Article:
Shopping bag.

No products in the basket.

"Master Margot"
Margot Henderson is London’s trump card for a good party. Hailed as British food’s best-kept  secret, she co-runs the high-profile catering company Arnold & Henderson and is the chef of the operation’s base Rochelle Canteen, the city’s favourite lunchtime spot. Everything about her  oozes warmth and effortlessness, coupled with unwavering ambition. Whether Margot is cooking  for her three children or the art crowd, famously hosting a luncheon during Frieze London solely  for redheads like herself, one thing remains a constant. “It’s a joy to cook.” Margot is equally at home devising a menu for Paul Smith’s 50th-anniversary party at Paris  Fashion Week, or peeling onions gleefully while cooking her husband’s favourite meal with him,  none other than the renowned chef and restaurateur Fergus Henderson. The other half of the pair crowned as the culinary couple who built a British Empire by The New York Times. With their  detail-oriented mastering of technique and respect to tradition, their role in making London  become a culinary destination is eminent.
Another decades-spanning partnership is the one she has with Melanie Arnold. The duo settled at  Shoreditch in the early 2000s, making Rochelle Canteen a place for world-class food in the oldest  council estate in Europe, what once used to be the bicycle sheds of a Victorian school, then  converted into artist’s studios. Serving seasonal British food through a daily-changing menu, all  hidden behind an unmarked door, you must first find among the red brick buildings and then ring  a doorbell. Eating there has been described as an experience that makes you feel like you are in  on a secret. The food and the atmosphere they bring are desired far beyond the East End, spanning from New  York to Moscow and catering to clients from Vogue and Tate to Louis Vuitton and Vivienne  Westwood. “She’s a sort of genius at hospitality,” says Lynn Barber about Margot, “If she’s at a  party, you know it’s going to be fun.”
Wearing its fabulousness lightly is a review for Rochelle Canteen that evenly captures the essence  of Margot herself. While she was recently awarded an OBE for services to the culinary arts, the  about section for Arnold & Henderson simply reads; “we like parties. Maybe that’s what we bring.  No rules, everything will be great. We’re nice people, and we have fun.” There are few rules  though.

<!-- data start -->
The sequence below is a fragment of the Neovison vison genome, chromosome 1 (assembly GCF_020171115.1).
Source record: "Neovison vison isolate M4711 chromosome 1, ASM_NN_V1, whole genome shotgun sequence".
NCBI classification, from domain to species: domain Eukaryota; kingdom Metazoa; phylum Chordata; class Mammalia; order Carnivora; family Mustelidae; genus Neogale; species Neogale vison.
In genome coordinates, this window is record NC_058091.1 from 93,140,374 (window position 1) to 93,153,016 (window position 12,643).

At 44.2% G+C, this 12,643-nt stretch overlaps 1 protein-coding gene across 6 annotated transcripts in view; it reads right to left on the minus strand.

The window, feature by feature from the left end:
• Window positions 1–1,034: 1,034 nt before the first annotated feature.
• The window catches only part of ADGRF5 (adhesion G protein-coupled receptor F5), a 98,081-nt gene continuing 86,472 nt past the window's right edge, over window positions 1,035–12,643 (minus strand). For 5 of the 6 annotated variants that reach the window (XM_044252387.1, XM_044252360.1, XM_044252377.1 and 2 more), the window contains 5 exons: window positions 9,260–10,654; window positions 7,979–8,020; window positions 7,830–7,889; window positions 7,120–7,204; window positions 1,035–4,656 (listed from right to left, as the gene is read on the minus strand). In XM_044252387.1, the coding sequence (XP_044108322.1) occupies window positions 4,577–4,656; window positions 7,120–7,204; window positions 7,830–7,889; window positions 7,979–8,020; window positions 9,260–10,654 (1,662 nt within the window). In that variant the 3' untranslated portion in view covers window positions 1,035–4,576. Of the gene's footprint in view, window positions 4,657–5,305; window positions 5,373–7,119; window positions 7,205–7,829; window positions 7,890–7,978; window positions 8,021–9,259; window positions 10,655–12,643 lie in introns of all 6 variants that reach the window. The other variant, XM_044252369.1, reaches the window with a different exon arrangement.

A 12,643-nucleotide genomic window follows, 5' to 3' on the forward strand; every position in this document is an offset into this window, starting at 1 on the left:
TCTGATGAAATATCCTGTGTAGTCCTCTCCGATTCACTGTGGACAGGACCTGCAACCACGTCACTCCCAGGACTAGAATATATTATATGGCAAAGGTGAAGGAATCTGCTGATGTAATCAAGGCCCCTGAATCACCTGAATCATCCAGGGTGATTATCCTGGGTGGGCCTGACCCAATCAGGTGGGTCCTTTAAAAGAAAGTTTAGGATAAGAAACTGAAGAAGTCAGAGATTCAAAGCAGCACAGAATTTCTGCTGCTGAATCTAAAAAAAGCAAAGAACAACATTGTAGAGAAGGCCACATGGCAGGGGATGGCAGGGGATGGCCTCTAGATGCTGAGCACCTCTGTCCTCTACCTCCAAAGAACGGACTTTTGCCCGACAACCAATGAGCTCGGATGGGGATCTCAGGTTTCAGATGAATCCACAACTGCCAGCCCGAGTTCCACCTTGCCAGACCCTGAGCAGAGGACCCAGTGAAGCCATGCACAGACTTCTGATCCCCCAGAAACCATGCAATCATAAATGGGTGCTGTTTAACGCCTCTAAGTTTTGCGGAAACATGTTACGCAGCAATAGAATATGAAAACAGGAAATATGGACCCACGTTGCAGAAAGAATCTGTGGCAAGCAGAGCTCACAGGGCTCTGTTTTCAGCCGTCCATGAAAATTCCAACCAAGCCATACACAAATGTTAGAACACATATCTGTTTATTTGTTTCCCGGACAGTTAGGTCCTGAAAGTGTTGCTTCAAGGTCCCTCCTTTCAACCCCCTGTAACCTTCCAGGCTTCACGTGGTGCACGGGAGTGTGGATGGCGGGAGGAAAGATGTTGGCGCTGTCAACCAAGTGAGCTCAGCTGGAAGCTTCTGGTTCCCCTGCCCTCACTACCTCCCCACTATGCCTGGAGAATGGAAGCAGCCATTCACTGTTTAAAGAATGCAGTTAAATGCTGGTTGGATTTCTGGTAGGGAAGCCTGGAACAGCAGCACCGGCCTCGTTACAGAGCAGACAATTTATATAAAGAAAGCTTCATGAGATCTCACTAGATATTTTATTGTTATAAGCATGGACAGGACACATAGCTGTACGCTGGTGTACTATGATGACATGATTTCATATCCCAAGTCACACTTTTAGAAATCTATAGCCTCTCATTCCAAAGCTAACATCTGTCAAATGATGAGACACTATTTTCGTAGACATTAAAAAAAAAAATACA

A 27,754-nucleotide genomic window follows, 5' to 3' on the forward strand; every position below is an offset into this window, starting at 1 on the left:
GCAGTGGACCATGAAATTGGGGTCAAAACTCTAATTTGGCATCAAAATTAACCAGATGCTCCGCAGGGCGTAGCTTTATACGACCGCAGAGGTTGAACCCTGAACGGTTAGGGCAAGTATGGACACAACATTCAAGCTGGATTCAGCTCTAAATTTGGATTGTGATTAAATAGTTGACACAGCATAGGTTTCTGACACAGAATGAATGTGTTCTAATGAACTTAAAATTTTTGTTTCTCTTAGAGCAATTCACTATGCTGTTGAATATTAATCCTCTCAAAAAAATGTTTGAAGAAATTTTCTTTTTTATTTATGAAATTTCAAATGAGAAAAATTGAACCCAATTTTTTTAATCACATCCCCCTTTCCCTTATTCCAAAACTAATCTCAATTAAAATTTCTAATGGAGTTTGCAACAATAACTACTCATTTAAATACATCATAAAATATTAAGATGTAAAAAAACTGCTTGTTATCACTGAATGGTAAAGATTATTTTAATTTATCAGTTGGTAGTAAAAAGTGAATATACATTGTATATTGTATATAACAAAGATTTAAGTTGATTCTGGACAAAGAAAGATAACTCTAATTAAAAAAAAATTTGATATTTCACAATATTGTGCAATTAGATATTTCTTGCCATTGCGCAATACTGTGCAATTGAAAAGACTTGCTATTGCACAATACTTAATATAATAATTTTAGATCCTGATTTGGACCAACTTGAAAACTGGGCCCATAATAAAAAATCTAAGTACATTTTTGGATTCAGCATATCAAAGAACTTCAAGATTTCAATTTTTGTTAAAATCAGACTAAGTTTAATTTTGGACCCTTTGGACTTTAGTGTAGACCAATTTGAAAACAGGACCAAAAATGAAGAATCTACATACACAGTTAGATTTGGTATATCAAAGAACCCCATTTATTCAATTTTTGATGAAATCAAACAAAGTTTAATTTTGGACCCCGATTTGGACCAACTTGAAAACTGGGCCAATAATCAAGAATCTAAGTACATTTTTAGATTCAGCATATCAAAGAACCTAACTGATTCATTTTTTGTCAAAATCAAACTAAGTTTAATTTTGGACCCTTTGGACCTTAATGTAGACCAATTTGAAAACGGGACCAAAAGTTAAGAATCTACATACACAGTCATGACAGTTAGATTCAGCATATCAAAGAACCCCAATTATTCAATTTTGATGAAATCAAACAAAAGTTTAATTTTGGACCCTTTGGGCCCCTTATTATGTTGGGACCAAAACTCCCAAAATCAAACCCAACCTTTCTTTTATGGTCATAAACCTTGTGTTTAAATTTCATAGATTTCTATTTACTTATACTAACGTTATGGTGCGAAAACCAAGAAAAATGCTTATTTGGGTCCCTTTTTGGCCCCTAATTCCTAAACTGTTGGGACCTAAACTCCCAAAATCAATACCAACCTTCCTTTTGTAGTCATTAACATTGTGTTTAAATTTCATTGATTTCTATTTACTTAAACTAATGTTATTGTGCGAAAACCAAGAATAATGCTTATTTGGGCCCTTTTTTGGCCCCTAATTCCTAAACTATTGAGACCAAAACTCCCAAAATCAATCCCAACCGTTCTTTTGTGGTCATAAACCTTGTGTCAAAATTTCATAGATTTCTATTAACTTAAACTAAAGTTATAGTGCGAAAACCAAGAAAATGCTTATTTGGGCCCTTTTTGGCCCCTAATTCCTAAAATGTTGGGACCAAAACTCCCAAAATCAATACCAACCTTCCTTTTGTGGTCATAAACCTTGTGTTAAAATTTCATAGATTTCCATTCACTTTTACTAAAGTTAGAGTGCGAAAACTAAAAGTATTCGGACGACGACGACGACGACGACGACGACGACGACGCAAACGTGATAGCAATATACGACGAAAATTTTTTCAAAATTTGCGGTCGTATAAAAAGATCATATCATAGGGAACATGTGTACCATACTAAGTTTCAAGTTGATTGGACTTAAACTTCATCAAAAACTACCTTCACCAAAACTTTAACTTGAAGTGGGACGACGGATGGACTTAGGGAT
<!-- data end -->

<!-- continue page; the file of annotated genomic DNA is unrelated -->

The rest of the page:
“Food should be friends, not lovers” is one motto, in reference to the trends of foods on top of  each other. “No garnishes, the ingredients should speak for themselves.” Her food is a mix with  equal measures of sophistication and simplicity, and her much-loved cookbook You’re All Invited:  Margot’s Recipes for Entertaining is proof. Behind the delicious recipes for every mood and  occasion, from comfort food for the family to elegant and crowded dinner parties, lies the  experience of a life abundant with exceptionally stylish cooking.
  • Semaine tastemaker Margot Henderson by Patricia Niven
Photography by Patricia Niven and @rochellecanteen
Margot’s passion for food and hospitality has deep roots in her early family life in New Zealand.  Eldest of four children, she grew up in the hillside Wellington suburb of Belmont with journalist  parents and younger brothers. She recounts collecting snails from the garden to cook with bread  crumbs as her first catering job, the instant hit of her parents’ dinner parties.
Her love of restaurants can be attributed to her mother, a journalist and food writer who wrote a  series of books about eating out in New Zealand, taking Margot along with her to posh French  restaurants. However, young Margot would rebel to her mother’s devotion to health food and the  banishment of all that was white and refined from the household. The first recipe she made was  cooking batches of ginger crunch slice and meringues from New Zealand’s classic Edmonds  Cookery Book for her brothers.